PROPOSALS to upgrade the car park, toilets and access to the beach at Port Eynon could be scaled up to include a new brasserie-style restaurant, tourist accommodation and retail units.
Architects commissioned by Swansea Council have been examining how to improve facilities at the Gower holiday spot while gauging the appetite for more commercial development.
Niall Maxwell, of the Rural Office for Architecture, told a council-led committee that opinion was divided on how far the brief’s commercial ambition should go.
“We’ve had a lot of feedback from the village – some of it incredibly positive, a lot of it challenging and anxious about what future development may mean,” he said.
There were “very opposite views”, he said, on what people felt was appropriate development.
Mr Maxwell said the brief was looking at community aspects, tourism, commercial, and travel and transport.
Slides displayed at the Gower AONB (Area of Outstanding Natural Beauty) Partnership Steering Group meeting showed a re-formatted main car park, with vehicles turning into it well before they reached the seafront.
Motorists currently drive to the seafront roundabout and take two right turns to access the car park. The proposed layout would allow the section of road leading down to the seafront to be pedestrianised.
New public toilets and storage space for organisations such as the RNLI and local clubs are also proposed, along with a playground and a more attractive walkway onto the beach.
New retail units and tourist accommodation could potentially be added parallel to the road which leads to the seafront, plus a two-storey restaurant and cafe where the current toilet block is.
Mr Maxwell said his firm’s brief had evolved but that he hoped to conclude it this week, prior to designing a scheme by early May for consideration.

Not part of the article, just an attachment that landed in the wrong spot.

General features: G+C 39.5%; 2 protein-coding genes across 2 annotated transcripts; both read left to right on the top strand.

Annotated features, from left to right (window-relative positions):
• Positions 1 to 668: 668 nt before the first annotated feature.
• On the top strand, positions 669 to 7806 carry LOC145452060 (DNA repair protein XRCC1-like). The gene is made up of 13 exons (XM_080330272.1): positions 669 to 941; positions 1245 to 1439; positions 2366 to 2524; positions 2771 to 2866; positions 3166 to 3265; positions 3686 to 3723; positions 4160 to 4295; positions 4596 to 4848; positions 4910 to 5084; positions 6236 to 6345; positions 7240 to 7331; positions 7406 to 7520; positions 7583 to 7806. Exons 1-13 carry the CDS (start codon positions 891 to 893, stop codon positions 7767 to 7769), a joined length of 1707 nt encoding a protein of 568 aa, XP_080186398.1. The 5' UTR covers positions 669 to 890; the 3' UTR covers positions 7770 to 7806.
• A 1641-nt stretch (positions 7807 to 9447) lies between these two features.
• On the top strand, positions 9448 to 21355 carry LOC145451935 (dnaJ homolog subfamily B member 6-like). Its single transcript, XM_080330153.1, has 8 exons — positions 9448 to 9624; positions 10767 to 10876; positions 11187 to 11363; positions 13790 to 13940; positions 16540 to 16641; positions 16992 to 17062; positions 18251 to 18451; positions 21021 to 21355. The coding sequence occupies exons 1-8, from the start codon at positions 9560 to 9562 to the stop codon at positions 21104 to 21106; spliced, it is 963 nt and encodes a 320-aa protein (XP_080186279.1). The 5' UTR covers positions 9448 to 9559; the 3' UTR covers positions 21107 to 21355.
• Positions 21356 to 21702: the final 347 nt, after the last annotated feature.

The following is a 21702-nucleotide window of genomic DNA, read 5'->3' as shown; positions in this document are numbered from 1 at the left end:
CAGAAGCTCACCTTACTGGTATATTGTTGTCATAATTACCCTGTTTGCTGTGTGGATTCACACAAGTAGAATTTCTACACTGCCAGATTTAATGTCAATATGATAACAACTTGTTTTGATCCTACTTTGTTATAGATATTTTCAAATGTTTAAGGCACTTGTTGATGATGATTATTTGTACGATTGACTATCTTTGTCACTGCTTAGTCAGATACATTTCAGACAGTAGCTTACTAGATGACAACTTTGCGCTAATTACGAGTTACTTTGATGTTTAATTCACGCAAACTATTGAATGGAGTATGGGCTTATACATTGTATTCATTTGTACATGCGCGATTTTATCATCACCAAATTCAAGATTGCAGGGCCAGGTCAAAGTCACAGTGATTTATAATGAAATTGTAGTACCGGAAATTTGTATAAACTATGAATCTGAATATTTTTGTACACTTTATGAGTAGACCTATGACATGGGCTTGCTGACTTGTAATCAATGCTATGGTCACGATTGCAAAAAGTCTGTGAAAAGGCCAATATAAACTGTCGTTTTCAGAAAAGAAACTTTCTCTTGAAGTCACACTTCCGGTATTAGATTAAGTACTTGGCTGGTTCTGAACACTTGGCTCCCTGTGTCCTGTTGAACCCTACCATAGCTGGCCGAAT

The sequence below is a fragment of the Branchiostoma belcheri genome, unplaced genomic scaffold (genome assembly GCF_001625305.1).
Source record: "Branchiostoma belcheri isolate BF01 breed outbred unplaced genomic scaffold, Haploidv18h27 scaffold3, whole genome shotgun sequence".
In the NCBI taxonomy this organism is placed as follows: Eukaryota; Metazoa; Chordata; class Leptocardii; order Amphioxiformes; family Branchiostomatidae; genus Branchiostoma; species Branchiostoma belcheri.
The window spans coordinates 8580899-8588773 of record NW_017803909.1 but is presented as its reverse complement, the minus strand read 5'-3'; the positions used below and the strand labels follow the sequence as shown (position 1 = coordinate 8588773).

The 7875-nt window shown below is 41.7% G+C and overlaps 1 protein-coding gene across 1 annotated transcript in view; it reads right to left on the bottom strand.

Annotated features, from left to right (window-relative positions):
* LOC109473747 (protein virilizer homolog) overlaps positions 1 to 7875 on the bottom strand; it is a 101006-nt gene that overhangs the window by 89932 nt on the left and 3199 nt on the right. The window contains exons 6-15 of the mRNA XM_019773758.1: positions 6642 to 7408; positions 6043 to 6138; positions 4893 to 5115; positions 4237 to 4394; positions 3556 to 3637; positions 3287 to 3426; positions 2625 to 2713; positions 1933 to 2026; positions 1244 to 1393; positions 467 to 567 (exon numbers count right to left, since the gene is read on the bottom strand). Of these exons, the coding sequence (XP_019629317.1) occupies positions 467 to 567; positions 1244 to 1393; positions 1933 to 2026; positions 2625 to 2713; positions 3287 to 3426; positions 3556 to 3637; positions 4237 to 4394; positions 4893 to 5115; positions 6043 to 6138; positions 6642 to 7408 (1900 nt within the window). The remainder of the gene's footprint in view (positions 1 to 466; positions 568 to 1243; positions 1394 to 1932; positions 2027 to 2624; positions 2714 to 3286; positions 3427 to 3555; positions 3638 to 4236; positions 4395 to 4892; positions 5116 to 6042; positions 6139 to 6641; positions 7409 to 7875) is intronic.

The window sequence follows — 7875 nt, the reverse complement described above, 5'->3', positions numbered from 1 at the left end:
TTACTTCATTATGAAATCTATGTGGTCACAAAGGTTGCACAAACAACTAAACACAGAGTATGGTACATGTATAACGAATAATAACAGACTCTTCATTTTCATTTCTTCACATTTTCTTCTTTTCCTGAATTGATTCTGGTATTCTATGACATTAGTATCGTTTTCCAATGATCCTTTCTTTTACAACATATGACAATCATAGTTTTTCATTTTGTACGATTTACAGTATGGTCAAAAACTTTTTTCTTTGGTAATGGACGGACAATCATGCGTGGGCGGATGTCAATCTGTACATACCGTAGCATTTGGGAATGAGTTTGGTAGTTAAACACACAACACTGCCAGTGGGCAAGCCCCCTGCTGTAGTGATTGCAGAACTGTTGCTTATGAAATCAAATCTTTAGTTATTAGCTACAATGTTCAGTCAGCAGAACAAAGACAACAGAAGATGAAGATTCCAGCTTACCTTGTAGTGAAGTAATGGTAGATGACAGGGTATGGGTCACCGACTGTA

He said: “As we have been appointed by Swansea Council, it is up for them to instruct us as to what they want us to be developing from these proposals.”
Steering group member Steve Heard, who also represents Port Eynon Community Council, said there was “great concern” among residents about the level of change suggested.
“I don’t know how you are going to deal with the traffic, particularly if you are making it (Port Eynon) a destination,” he said.
Mr Maxwell said this was why travel and transport had become one of the key areas of focus, adding that the council was looking into how and where buses would turn.
Mr Heard said other villages in Gower, like Rhossili, might seek similar developments to that proposed in Port Eynon.
“We are going to lose Gower as it actually is,” he said.
Chris Lindley, the council’s AONB team leader, said the authority would be looking for revenue from any development to maintain the area.
“What’s the best balance? That’s what we are trying to grapple with. I think everyone agrees that the current condition of the facilities down there is not acceptable and needs to change.
“For that change to happen, we have to have an investment in that and some sort of way of paying for its upkeep.”
Mr Heard said he felt the council would find the upkeep money if it was a city centre scheme, and claimed the authority had not taken Gower “as a point of priority”.
Another steering group member, John France, suggested that the council could alleviate the village’s pinch-points and parking problems by issuing temporary parking permits on fields above it.
Another member, Cllr Mark Child, said most people liked to sit beside the sea and have a meal when they went on holiday.
He said: “There is definitely commercial appeal in that restaurant on the seafront – there is no doubt about that.”
Cllr Child asked if the village could benefit by running the serviced accommodation if it was built.
He also described the current beach access as “absolutely dire.”